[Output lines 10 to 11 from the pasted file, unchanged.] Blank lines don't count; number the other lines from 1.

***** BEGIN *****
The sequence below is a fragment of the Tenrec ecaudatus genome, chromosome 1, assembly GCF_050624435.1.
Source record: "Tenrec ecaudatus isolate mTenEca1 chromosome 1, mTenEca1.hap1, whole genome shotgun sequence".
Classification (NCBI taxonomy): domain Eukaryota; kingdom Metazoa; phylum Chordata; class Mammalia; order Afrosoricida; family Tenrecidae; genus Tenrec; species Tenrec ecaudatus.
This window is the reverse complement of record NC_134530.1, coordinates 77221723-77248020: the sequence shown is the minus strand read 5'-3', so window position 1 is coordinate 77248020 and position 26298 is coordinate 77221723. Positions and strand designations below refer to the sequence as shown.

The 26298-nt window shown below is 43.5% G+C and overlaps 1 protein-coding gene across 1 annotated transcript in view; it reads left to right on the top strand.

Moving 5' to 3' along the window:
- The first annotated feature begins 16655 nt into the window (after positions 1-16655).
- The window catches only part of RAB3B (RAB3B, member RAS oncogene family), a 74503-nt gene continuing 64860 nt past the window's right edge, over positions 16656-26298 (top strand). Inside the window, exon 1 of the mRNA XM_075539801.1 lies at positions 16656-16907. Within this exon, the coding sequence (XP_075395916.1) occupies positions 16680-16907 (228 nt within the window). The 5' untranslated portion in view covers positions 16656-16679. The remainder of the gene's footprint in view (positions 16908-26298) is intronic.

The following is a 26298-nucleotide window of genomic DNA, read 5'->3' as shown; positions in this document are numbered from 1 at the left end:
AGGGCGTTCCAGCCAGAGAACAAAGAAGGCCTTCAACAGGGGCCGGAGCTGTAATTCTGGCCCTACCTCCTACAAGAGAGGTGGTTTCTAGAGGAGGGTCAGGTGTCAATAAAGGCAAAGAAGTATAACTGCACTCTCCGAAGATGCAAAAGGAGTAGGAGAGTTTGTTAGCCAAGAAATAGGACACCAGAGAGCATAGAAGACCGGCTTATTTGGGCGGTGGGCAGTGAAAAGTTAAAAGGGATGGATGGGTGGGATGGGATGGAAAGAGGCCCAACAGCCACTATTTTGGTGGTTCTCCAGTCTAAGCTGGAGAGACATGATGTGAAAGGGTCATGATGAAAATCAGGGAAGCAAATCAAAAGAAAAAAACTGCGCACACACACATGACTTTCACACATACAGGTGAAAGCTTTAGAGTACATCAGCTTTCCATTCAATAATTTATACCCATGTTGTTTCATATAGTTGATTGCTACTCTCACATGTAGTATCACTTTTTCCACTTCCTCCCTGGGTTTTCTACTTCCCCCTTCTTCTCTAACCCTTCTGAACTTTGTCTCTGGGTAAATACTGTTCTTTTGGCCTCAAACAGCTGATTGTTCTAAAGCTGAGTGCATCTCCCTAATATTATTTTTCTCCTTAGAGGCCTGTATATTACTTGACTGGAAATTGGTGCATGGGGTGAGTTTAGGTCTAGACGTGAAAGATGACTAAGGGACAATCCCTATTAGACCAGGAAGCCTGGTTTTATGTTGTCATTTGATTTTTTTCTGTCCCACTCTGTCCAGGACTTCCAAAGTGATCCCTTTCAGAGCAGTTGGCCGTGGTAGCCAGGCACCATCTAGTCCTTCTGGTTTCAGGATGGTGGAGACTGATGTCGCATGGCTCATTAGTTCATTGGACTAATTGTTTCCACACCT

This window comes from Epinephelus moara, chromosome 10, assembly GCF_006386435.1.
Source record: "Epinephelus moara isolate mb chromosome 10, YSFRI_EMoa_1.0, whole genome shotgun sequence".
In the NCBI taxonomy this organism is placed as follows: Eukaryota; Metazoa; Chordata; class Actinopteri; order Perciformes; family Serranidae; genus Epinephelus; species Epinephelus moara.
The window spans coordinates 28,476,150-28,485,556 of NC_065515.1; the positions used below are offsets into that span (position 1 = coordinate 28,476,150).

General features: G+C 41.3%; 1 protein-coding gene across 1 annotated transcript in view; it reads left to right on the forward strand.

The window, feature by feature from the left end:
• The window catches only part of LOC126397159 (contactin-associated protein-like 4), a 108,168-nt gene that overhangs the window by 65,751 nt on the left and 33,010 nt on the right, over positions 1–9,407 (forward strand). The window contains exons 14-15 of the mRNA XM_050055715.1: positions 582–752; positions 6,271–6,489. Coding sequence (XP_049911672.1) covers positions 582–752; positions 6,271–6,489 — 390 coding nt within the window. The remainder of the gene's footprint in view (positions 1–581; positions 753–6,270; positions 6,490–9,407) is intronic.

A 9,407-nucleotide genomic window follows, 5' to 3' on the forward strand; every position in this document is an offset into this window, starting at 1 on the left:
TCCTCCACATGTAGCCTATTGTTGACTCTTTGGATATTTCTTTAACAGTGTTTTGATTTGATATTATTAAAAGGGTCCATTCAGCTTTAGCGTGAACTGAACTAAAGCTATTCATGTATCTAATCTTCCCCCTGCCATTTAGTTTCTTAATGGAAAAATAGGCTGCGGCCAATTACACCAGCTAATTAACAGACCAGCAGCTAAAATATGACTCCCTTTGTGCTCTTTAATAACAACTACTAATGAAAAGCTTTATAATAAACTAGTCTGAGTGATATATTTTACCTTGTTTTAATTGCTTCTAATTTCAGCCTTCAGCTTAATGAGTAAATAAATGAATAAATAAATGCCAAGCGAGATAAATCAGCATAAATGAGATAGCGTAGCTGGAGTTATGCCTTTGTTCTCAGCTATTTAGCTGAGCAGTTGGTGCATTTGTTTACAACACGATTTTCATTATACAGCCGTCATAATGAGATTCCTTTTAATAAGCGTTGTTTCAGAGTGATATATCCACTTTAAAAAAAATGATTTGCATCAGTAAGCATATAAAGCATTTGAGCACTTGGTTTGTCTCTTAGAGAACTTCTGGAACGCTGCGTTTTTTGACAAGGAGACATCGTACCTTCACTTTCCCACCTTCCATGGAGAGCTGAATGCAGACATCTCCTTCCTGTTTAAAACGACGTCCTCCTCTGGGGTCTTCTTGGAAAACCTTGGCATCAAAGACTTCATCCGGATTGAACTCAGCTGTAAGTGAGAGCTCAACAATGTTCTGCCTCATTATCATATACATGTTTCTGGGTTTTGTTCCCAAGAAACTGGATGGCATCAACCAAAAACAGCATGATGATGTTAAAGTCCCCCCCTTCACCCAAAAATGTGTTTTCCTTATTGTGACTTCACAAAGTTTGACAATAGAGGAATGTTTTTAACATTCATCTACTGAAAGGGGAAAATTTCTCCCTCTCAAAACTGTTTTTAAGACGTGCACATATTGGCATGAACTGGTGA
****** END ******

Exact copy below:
AGGGCGTTCCAGCCAGAGAACAAAGAAGGCCTTCAACAGGGGCCGGAGCTGTAATTCTGGCCCTACCTCCTACAAGAGAGGTGGTTTCTAGAGGAGGGTCAGGTGTCAATAAAGGCAAAGAAGTATAACTGCACTCTCCGAAGATGCAAAAGGAGTAGGAGAGTTTGTTAGCCAAGAAATAGGACACCAGAGAGCATAGAAGACCGGCTTATTTGGGCGGTGGGCAGTGAAAAGTTAAAAGGGATGGATGGGTGGGATGGGATGGAAAGAGGCCCAACAGCCACTATTTTGGTGGTTCTCCAGTCTAAGCTGGAGAGACATGATGTGAAAGGGTCATGATGAAAATCAGGGAAGCAAATCAAAAGAAAAAAACTGCGCACACACACATGACTTTCACACATACAGGTGAAAGCTTTAGAGTACATCAGCTTTCCATTCAATAATTTATACCCATGTTGTTTCATATAGTTGATTGCTACTCTCACATGTAGTATCACTTTTTCCACTTCCTCCCTGGGTTTTCTACTTCCCCCTTCTTCTCTAACCCTTCTGAACTTTGTCTCTGGGTAAATACTGTTCTTTTGGCCTCAAACAGCTGATTGTTCTAAAGCTGAGTGCATCTCCCTAATATTATTTTTCTCCTTAGAGGCCTGTATATTACTTGACTGGAAATTGGTGCATGGGGTGAGTTTAGGTCTAGACGTGAAAGATGACTAAGGGACAATCCCTATTAGACCAGGAAGCCTGGTTTTATGTTGTCATTTGATTTTTTTCTGTCCCACTCTGTCCAGGACTTCCAAAGTGATCCCTTTCAGAGCAGTTGGCCGTGGTAGCCAGGCACCATCTAGTCCTTCTGGTTTCAGGATGGTGGAGACTGATGTCGCATGGCTCATTAGTTCATTGGACTAATTGTTTCCACACCT

This window comes from Epinephelus moara, chromosome 10, assembly GCF_006386435.1.